I love high heels. I know, they’re a vice and are bad for my feet, but I enjoy the extra height whenever I slip on a pair of three inch stilettos. A footwear obsession since my teens, high heels were and still are an instant confidence booster I swear by today. However, after a recent tumble in my heels, I sprained my ankle and had to book an appointment with Dr. Kardem Kiter, my go-to specialist and a licensed podiatrist at the Family Podiatry Centre.
While doing an ultrasound for my ankles, I asked her if I could wear heels weeks after this treatment. She said, “When you wear high heels, the angle of your foot goes down like this, [gesticulates slope].”
My stomach sank. Having to sacrifice my stilettos was something I loathed doing, but I realised that I needed to lessen my reliance. Rather than take an all or nothing approach, I spoke with Dr. Kardem on some of the alternative options we can try out without sacrificing height.
What type of heels should you avoid?
Dr. Kardem Kiter: Podiatrists tend to discourage wearing high heels [in general], however, some styles are worse than others. Narrow, stiletto-style heels are my least favourite, especially those with a dramatic pitch. The pitch refers to the height difference of the heel relative to the sole of the shoe. Of course, the higher the heel, the more stressful it will be on the feet.
What happens if you wear stilettos frequently?
Wearing stilettos once in a while won’t really be a problem, but frequent use can contribute to the development of conditions like metatarsalgia, bunions, nerve impingements, or nail damage. In the long run, the Achilles tendon can also be affected. Accidents such as ankle sprains are a risk as well.
What type of heels strengthen the ankles?
Having a shoe with a solid heel cup helps to stabilise the ankle joint, especially if it sits above the ankle, such as in a boot. The vamp, or the upper section of the shoe covering the foot, is also helpful in providing support. It is useful to have a shoe that stabilises the front and the back of the foot to allow the entire structure to stay supported.
What are your thoughts on flatforms?
Flatforms are one of my favourite types of shoes, provided they have a solid heel cup. They have a low pitch as well as a vamp while providing some height, which many ladies appreciate. A court shoe with a firm heel cup is great as it achieves the same goals whilst being a bit more dressy for formal environments.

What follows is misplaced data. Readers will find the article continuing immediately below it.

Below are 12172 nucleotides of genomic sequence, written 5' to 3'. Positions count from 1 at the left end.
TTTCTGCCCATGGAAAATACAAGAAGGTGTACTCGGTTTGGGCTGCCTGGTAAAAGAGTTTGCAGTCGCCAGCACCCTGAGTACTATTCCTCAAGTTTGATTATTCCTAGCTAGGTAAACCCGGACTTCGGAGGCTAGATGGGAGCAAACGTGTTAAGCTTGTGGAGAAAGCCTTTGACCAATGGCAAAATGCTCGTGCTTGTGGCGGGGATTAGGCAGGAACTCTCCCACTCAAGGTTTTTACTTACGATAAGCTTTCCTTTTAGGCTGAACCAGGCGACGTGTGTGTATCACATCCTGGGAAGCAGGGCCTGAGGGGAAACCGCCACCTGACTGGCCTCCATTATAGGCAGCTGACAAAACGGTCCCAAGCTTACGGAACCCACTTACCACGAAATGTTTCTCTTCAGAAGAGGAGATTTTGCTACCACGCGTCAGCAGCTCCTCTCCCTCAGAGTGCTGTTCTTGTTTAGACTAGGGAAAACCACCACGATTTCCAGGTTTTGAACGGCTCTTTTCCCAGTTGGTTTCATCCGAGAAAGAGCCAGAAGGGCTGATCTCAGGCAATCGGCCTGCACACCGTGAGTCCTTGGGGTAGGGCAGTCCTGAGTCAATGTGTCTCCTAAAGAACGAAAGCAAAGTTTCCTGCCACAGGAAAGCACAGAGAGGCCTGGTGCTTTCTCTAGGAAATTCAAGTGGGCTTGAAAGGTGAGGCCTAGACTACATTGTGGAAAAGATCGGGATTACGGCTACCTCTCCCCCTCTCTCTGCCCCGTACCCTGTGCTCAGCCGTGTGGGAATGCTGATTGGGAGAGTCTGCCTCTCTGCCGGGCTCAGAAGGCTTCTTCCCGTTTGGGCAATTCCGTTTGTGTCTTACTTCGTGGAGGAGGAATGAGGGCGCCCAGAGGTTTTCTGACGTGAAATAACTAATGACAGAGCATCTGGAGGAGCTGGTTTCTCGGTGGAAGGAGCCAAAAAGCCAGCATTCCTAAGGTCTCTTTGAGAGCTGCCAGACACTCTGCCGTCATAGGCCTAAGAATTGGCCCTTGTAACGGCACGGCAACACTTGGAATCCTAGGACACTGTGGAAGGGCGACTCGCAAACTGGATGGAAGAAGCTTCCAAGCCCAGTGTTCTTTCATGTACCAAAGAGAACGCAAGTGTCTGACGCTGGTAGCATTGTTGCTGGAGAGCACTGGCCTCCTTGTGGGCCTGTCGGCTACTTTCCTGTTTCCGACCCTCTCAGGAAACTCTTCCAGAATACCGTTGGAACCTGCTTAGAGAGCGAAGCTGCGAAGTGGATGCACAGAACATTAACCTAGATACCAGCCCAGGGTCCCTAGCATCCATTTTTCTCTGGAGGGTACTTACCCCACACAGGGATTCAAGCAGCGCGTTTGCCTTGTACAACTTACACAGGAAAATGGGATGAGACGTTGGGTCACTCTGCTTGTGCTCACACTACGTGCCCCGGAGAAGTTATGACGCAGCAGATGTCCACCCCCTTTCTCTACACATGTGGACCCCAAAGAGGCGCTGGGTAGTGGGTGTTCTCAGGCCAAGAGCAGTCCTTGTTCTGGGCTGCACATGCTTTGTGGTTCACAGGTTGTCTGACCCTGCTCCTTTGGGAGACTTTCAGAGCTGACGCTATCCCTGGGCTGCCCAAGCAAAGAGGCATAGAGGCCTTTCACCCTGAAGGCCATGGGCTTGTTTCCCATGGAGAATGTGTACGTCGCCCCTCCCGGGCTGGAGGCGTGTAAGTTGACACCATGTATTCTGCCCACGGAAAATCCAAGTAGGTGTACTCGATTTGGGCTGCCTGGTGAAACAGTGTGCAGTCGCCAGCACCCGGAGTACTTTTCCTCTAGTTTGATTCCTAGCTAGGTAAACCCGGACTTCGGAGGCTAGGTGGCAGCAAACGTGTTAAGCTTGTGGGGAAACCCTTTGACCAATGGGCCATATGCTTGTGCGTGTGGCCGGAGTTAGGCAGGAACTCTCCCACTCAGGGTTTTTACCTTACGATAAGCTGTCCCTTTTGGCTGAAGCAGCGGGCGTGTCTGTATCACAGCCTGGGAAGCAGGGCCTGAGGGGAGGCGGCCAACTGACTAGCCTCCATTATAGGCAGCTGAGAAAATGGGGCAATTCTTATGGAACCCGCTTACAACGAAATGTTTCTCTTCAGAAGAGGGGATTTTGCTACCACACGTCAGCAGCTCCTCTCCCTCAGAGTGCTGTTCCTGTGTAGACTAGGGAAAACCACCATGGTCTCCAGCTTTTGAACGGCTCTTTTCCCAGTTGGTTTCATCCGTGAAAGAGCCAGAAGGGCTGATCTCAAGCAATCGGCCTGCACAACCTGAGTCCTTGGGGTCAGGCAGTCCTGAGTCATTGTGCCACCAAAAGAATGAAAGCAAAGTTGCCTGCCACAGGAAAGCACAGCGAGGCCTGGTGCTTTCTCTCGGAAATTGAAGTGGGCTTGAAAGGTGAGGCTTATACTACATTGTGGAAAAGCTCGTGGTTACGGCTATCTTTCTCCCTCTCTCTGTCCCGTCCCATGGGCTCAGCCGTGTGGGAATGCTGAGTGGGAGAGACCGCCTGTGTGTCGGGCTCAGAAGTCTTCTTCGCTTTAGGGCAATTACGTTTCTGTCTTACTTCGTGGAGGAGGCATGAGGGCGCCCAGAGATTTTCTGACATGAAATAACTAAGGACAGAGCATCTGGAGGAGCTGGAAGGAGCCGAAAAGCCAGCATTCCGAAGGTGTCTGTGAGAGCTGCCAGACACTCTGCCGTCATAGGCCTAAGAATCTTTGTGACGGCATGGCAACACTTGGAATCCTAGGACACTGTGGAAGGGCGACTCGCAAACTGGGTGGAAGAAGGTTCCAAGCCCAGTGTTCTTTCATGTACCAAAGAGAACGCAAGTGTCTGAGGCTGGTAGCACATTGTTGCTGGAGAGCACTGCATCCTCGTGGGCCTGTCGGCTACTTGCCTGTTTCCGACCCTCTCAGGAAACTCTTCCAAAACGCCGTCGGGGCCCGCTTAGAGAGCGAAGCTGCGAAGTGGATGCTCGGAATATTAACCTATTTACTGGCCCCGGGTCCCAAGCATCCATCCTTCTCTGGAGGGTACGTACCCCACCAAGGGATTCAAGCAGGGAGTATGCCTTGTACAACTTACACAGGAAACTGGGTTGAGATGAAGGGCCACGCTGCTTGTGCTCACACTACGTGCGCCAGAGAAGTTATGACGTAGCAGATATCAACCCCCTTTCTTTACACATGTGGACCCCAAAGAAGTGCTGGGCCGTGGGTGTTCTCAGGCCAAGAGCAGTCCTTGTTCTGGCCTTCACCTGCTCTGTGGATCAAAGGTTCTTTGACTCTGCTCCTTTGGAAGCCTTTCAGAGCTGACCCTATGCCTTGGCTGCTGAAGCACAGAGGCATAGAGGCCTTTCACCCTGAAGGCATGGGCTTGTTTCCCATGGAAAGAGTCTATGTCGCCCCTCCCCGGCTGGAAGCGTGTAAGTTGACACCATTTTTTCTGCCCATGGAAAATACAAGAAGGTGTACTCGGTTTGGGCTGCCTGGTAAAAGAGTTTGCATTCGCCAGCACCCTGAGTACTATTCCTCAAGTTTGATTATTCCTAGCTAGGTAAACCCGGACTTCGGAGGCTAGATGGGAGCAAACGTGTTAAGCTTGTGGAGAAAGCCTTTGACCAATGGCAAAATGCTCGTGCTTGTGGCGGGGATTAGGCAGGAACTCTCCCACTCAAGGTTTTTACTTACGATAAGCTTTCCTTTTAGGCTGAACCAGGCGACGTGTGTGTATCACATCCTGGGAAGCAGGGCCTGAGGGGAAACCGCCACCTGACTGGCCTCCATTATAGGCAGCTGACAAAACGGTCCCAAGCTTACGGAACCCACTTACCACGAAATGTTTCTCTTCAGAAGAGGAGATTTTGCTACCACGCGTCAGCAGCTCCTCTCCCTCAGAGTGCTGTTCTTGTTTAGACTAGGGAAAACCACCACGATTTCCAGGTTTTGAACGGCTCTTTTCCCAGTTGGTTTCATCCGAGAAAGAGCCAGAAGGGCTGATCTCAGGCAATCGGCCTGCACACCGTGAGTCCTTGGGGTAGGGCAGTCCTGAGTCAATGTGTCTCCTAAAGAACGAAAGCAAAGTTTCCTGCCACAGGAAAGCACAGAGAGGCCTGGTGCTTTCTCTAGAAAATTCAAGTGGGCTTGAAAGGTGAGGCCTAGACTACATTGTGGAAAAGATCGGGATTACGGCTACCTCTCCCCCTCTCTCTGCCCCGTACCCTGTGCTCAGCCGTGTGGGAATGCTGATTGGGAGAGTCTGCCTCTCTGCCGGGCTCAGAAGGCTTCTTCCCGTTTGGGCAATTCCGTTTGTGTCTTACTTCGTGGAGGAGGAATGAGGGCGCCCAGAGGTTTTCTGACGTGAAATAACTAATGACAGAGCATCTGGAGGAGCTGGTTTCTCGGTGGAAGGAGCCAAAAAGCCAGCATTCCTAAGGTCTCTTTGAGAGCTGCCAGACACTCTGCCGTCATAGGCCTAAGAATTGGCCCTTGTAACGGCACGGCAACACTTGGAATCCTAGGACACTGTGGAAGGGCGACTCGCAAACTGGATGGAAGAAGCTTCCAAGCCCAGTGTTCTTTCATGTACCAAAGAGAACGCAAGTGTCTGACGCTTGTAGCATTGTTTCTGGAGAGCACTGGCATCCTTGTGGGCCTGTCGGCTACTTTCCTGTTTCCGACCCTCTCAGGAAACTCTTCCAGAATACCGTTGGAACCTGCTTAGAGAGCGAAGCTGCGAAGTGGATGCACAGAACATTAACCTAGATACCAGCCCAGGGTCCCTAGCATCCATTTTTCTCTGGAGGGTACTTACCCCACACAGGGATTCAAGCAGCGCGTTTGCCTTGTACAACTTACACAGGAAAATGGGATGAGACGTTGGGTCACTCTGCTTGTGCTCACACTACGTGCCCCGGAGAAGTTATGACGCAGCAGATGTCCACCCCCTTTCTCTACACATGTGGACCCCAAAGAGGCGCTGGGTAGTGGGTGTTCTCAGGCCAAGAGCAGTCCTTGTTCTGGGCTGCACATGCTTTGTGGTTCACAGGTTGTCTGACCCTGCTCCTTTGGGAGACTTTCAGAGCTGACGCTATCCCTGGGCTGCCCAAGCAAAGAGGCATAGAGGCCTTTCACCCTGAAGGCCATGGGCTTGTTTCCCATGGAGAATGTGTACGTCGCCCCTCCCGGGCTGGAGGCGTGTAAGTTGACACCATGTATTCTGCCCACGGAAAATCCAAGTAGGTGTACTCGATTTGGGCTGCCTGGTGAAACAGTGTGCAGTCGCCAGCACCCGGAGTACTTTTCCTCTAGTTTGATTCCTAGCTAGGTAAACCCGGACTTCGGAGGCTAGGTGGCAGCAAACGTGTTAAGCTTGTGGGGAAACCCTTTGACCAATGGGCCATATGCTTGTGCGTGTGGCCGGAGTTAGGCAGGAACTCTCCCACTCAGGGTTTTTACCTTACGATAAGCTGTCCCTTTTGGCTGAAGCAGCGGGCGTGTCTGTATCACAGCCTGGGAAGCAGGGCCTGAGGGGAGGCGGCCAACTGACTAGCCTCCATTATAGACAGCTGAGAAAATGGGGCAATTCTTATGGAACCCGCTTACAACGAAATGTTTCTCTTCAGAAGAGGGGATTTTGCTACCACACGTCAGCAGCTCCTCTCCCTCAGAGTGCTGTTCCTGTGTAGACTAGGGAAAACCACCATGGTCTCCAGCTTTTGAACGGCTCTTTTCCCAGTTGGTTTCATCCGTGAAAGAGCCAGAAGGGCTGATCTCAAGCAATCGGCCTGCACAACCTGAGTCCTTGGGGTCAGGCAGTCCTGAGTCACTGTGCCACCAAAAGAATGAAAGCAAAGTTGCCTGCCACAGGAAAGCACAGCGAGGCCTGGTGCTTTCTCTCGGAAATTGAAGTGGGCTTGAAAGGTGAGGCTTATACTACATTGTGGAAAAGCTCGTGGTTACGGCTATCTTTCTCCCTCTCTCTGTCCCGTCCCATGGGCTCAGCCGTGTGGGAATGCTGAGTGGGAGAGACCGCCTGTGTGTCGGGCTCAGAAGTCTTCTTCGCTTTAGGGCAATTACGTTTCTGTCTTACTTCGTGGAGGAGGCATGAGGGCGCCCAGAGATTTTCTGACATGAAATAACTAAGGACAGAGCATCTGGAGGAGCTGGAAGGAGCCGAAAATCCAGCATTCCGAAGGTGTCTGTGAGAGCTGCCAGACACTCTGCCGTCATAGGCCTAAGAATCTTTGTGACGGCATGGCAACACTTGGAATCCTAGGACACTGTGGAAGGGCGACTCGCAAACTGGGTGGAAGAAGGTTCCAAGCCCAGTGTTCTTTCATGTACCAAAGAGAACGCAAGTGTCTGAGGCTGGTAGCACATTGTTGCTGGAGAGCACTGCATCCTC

With flatforms and platforms, what differences does it make to your feet when you wear them?
Flatforms act very similarly to a regular sneaker so they’re very comfortable because they allow the foot to function ‘normally’. Platforms have a bit of a higher pitch and can put a bit more stress on the ball of the foot, resulting in an overload. The effect that a shoe has on a foot depends on the structure of the shoe, as well as the person’s foot anatomy and biomechanics.
Between the two, are platforms or flatforms better for your feet?
Flatforms are the better choice between the two, but please remember that they will never be as good for your feet as a pair of solid running shoes or well-structured sneakers.
For wedged heels, what’s the best height for wedges and how does it affect the feet when you wear wedges that are more than three inches?
I would keep wedges to a maximum of 3 inches if they are going to be worn for extended periods. Keep the higher heels for special occasions where standing will be kept to a minimum. Going too high can cause problems like ankle sprains as well as knee and lower back pain.
What type of heeled shoes should we wear?
A block-heeled shoe of about 2-3 inches in height with a firm heel cup, a vamp that covers the top portion of the foot, and a pitch that is as low as possible. A platform is great for reducing pitch, so if you have a shoe with a heel higher than 3 inches, make sure you have one. No matter the shoe type, it is also essential to have a shoe that is wide enough for your foot.
Why do you recommend block heels?
The key word here is ‘stability’. A wider heel provides a more stable platform and reduces the risk of developing conditions that people tend to associate with wearing bad shoes.
For block-heeled shoes, what is the maximum height?
Personally, I like heels of about 2-3 inches in height. The higher you go on a heel, the less stable it is and the more likely it is to cause foot problems.
Out of all the heeled shoes you like, what’s the one investment pair you swear by?
If I had to pick a safe heel for anyone to wear on a daily basis, it would be a 1-2 inch court shoe with a solid heel cup. The Shiori from Solescape fits these criteria perfectly, and it can also accommodate an orthotic if required. What it does differently from other formal shoe brands is that it is available in 3 different widths, so you can find a perfect fit no matter how wide your feet are.
For a more casual look, look for a 2-3 inch wedge with a supported heel. For more specific shoe recommendations, it’s a good idea to visit your podiatrist to determine what kind of shoes are best for your unique foot type.